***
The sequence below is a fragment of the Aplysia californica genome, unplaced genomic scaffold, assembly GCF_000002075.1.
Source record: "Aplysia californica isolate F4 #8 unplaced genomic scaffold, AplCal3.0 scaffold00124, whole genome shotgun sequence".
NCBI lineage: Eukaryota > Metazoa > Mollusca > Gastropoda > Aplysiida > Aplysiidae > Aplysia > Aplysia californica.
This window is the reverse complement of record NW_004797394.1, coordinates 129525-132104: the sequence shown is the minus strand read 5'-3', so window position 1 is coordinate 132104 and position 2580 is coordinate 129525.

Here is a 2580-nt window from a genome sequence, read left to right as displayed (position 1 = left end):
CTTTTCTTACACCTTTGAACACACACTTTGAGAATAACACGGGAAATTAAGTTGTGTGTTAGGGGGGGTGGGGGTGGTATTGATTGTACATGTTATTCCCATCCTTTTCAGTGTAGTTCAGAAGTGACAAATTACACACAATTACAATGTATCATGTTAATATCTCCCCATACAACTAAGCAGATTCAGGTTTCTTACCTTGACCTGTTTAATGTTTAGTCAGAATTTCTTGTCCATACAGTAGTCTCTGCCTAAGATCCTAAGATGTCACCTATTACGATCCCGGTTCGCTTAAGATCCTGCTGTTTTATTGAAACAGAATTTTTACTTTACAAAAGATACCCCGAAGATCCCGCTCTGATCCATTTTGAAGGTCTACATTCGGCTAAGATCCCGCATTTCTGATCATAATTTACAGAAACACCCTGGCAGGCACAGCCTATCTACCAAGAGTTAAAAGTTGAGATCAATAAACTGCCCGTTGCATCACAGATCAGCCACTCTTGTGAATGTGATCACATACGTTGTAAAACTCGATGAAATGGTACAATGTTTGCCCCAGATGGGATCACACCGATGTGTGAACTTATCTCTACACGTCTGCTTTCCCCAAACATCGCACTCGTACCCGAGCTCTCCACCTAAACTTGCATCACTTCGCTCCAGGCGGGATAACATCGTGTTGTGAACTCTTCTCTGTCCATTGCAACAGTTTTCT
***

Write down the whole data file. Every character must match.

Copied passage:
The sequence below is a fragment of the Aplysia californica genome, unplaced genomic scaffold, assembly GCF_000002075.1.
Source record: "Aplysia californica isolate F4 #8 unplaced genomic scaffold, AplCal3.0 scaffold00124, whole genome shotgun sequence".
NCBI lineage: Eukaryota > Metazoa > Mollusca > Gastropoda > Aplysiida > Aplysiidae > Aplysia > Aplysia californica.
This window is the reverse complement of record NW_004797394.1, coordinates 129525-132104: the sequence shown is the minus strand read 5'-3', so window position 1 is coordinate 132104 and position 2580 is coordinate 129525.

Here is a 2580-nt window from a genome sequence, read left to right as displayed (position 1 = left end):
CTTTTCTTACACCTTTGAACACACACTTTGAGAATAACACGGGAAATTAAGTTGTGTGTTAGGGGGGGTGGGGGTGGTATTGATTGTACATGTTATTCCCATCCTTTTCAGTGTAGTTCAGAAGTGACAAATTACACACAATTACAATGTATCATGTTAATATCTCCCCATACAACTAAGCAGATTCAGGTTTCTTACCTTGACCTGTTTAATGTTTAGTCAGAATTTCTTGTCCATACAGTAGTCTCTGCCTAAGATCCTAAGATGTCACCTATTACGATCCCGGTTCGCTTAAGATCCTGCTGTTTTATTGAAACAGAATTTTTACTTTACAAAAGATACCCCGAAGATCCCGCTCTGATCCATTTTGAAGGTCTACATTCGGCTAAGATCCCGCATTTCTGATCATAATTTACAGAAACACCCTGGCAGGCACAGCCTATCTACCAAGAGTTAAAAGTTGAGATCAATAAACTGCCCGTTGCATCACAGATCAGCCACTCTTGTGAATGTGATCACATACGTTGTAAAACTCGATGAAATGGTACAATGTTTGCCCCAGATGGGATCACACCGATGTGTGAACTTATCTCTACACGTCTGCTTTCCCCAAACATCGCACTCGTACCCGAGCTCTCCACCTAAACTTGCATCACTTCGCTCCAGGCGGGATAACATCGTGTTGTGAACTCTTCTCTGTCCATTGCAACAGTTTTCT